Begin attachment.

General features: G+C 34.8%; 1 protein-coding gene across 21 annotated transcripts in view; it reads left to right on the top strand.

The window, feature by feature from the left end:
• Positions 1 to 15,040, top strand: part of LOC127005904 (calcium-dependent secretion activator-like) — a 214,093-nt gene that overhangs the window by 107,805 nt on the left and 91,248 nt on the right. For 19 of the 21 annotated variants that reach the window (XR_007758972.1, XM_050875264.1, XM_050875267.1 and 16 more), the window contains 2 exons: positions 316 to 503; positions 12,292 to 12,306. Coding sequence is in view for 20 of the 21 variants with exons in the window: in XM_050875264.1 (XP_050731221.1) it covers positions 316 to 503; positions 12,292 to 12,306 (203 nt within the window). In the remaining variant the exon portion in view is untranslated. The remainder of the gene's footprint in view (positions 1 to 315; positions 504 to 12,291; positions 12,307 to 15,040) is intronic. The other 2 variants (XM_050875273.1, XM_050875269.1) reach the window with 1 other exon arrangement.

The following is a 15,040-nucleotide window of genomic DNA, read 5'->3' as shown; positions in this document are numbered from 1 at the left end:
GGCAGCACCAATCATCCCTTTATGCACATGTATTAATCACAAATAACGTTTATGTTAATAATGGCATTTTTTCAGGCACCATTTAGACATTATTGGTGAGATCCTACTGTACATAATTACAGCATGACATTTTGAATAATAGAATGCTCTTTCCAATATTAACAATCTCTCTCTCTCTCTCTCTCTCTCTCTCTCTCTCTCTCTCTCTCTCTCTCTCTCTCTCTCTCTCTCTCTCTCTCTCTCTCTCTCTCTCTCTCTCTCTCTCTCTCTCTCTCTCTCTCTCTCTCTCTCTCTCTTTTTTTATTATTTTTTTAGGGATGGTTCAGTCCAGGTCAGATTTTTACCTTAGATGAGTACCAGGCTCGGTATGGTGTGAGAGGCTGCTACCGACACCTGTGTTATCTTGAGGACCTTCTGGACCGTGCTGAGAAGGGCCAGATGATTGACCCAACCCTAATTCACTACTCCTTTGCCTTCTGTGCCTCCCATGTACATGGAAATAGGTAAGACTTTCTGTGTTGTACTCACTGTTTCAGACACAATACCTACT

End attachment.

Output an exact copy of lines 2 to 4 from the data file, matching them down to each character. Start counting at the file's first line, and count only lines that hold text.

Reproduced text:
The window, feature by feature from the left end:
• Positions 1 to 15,040, top strand: part of LOC127005904 (calcium-dependent secretion activator-like) — a 214,093-nt gene that overhangs the window by 107,805 nt on the left and 91,248 nt on the right. For 19 of the 21 annotated variants that reach the window (XR_007758972.1, XM_050875264.1, XM_050875267.1 and 16 more), the window contains 2 exons: positions 316 to 503; positions 12,292 to 12,306. Coding sequence is in view for 20 of the 21 variants with exons in the window: in XM_050875264.1 (XP_050731221.1) it covers positions 316 to 503; positions 12,292 to 12,306 (203 nt within the window). In the remaining variant the exon portion in view is untranslated. The remainder of the gene's footprint in view (positions 1 to 315; positions 504 to 12,291; positions 12,307 to 15,040) is intronic. The other 2 variants (XM_050875273.1, XM_050875269.1) reach the window with 1 other exon arrangement.

The following is a 15,040-nucleotide window of genomic DNA, read 5'->3' as shown; positions in this document are numbered from 1 at the left end: